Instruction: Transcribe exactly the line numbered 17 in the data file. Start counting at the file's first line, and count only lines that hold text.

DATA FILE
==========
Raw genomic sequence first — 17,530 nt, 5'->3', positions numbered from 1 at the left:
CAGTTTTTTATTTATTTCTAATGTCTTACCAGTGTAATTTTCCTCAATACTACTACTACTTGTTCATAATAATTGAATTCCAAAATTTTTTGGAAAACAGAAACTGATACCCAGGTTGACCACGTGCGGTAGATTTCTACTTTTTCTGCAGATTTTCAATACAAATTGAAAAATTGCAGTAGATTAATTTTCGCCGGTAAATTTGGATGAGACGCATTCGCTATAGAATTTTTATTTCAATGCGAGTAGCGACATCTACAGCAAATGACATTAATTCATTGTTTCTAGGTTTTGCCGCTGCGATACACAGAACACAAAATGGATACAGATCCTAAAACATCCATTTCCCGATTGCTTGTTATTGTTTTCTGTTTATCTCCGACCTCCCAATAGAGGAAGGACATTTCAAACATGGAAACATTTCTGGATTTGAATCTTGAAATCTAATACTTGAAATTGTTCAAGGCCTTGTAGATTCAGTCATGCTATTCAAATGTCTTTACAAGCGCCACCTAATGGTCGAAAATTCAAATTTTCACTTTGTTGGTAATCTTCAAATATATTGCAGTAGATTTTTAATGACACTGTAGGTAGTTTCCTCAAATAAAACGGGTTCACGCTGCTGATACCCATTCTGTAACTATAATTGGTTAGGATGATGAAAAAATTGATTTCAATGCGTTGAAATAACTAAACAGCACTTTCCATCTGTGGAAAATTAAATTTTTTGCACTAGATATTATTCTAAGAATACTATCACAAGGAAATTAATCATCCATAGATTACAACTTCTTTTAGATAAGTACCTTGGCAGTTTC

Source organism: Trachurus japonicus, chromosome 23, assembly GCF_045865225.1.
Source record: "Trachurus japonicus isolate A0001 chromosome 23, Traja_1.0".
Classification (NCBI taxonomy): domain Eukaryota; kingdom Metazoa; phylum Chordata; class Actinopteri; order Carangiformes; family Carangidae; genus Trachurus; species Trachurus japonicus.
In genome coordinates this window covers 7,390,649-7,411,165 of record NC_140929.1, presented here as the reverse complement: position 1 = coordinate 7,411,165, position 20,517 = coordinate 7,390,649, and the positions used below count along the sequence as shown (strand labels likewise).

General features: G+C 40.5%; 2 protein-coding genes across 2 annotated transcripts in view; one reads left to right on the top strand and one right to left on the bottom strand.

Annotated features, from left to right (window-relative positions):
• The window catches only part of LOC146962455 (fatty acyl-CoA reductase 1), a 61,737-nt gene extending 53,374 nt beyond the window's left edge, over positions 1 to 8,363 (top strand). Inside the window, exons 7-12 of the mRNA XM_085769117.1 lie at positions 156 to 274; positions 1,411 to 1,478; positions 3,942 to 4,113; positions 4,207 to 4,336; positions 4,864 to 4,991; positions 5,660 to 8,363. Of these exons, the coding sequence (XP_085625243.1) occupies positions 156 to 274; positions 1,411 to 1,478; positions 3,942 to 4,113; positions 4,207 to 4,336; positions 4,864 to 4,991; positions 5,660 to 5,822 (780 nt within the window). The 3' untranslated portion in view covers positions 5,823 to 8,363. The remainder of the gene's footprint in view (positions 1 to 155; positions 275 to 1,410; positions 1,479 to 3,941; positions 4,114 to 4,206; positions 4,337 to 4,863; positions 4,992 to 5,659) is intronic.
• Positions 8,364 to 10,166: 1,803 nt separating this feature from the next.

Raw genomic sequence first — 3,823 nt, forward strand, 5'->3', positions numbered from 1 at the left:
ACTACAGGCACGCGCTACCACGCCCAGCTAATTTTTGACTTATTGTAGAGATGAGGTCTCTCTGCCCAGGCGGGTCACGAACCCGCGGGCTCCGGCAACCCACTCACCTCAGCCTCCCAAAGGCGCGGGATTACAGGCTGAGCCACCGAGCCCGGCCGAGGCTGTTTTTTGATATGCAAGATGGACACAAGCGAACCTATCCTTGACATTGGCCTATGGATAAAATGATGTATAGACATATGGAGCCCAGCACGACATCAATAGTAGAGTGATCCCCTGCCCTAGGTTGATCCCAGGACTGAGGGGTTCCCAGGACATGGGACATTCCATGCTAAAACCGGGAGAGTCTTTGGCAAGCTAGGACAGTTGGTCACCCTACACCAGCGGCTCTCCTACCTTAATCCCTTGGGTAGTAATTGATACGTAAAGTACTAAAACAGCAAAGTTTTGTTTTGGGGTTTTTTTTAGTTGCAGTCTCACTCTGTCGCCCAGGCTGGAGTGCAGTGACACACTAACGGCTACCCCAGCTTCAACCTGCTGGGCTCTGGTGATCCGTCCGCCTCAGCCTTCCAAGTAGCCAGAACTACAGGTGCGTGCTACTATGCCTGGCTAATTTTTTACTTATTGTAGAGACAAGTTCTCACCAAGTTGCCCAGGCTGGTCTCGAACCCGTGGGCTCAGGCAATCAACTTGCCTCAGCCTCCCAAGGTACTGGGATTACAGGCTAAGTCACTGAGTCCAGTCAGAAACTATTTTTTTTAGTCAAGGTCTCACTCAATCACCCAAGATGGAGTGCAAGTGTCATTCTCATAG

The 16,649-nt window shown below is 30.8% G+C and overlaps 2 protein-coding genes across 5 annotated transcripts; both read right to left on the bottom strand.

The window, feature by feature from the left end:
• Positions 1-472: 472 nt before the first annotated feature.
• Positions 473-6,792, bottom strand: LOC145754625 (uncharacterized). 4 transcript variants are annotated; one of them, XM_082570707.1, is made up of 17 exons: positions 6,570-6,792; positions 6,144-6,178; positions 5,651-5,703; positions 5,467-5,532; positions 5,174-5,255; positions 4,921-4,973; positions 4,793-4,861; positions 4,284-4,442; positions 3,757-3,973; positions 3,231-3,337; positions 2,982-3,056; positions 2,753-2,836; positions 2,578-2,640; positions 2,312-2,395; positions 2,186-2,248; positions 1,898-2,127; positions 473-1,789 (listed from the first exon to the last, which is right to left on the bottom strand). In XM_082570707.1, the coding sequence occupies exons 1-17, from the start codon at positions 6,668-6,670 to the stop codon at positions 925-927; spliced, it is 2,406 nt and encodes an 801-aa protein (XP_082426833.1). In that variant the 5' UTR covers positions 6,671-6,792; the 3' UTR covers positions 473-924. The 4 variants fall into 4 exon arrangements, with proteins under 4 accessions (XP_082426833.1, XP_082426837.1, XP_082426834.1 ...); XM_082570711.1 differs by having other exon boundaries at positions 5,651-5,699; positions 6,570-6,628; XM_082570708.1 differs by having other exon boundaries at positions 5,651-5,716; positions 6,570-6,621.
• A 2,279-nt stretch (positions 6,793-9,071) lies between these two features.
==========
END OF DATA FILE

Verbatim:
• A 2,279-nt stretch (positions 6,793-9,071) lies between these two features.